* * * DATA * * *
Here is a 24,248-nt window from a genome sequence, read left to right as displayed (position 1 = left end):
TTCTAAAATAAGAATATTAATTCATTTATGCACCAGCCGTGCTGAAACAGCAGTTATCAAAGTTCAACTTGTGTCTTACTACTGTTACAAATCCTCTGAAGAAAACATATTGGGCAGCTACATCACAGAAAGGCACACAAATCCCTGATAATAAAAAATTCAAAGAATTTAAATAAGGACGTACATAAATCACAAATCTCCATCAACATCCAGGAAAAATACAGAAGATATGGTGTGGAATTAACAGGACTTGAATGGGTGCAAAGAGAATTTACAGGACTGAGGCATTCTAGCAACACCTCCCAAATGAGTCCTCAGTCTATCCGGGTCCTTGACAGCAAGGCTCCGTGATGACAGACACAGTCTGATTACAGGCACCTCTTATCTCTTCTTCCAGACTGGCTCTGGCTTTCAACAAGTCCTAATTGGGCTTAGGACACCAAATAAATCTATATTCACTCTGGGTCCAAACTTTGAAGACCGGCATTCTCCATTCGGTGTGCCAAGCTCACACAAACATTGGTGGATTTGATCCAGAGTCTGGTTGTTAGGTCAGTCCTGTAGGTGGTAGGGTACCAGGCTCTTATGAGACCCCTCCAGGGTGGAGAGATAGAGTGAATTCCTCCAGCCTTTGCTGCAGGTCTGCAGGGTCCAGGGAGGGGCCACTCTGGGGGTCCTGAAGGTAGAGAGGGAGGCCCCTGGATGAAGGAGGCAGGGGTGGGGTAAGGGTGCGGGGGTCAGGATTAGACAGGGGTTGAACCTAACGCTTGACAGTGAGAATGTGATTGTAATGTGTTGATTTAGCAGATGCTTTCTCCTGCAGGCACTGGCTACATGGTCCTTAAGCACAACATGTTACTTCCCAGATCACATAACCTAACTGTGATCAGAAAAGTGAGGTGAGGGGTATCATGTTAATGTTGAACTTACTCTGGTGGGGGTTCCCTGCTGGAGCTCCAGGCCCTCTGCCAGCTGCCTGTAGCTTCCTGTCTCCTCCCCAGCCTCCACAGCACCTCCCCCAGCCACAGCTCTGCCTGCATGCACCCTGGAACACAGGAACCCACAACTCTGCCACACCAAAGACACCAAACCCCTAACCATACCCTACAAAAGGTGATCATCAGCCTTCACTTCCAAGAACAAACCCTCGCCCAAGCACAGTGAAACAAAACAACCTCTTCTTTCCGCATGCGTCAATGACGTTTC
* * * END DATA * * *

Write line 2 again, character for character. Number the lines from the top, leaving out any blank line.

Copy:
TTCTAAAATAAGAATATTAATTCATTTATGCACCAGCCGTGCTGAAACAGCAGTTATCAAAGTTCAACTTGTGTCTTACTACTGTTACAAATCCTCTGAAGAAAACATATTGGGCAGCTACATCACAGAAAGGCACACAAATCCCTGATAATAAAAAATTCAAAGAATTTAAATAAGGACGTACATAAATCACAAATCTCCATCAACATCCAGGAAAAATACAGAAGATATGGTGTGGAATTAACAGGACTTGAATGGGTGCAAAGAGAATTTACAGGACTGAGGCATTCTAGCAACACCTCCCAAATGAGTCCTCAGTCTATCCGGGTCCTTGACAGCAAGGCTCCGTGATGACAGACACAGTCTGATTACAGGCACCTCTTATCTCTTCTTCCAGACTGGCTCTGGCTTTCAACAAGTCCTAATTGGGCTTAGGACACCAAATAAATCTATATTCACTCTGGGTCCAAACTTTGAAGACCGGCATTCTCCATTCGGTGTGCCAAGCTCACACAAACATTGGTGGATTTGATCCAGAGTCTGGTTGTTAGGTCAGTCCTGTAGGTGGTAGGGTACCAGGCTCTTATGAGACCCCTCCAGGGTGGAGAGATAGAGTGAATTCCTCCAGCCTTTGCTGCAGGTCTGCAGGGTCCAGGGAGGGGCCACTCTGGGGGTCCTGAAGGTAGAGAGGGAGGCCCCTGGATGAAGGAGGCAGGGGTGGGGTAAGGGTGCGGGGGTCAGGATTAGACAGGGGTTGAACCTAACGCTTGACAGTGAGAATGTGATTGTAATGTGTTGATTTAGCAGATGCTTTCTCCTGCAGGCACTGGCTACATGGTCCTTAAGCACAACATGTTACTTCCCAGATCACATAACCTAACTGTGATCAGAAAAGTGAGGTGAGGGGTATCATGTTAATGTTGAACTTACTCTGGTGGGGGTTCCCTGCTGGAGCTCCAGGCCCTCTGCCAGCTGCCTGTAGCTTCCTGTCTCCTCCCCAGCCTCCACAGCACCTCCCCCAGCCACAGCTCTGCCTGCATGCACCCTGGAACACAGGAACCCACAACTCTGCCACACCAAAGACACCAAACCCCTAACCATACCCTACAAAAGGTGATCATCAGCCTTCACTTCCAAGAACAAACCCTCGCCCAAGCACAGTGAAACAAAACAACCTCTTCTTTCCGCATGCGTCAATGACGTTTC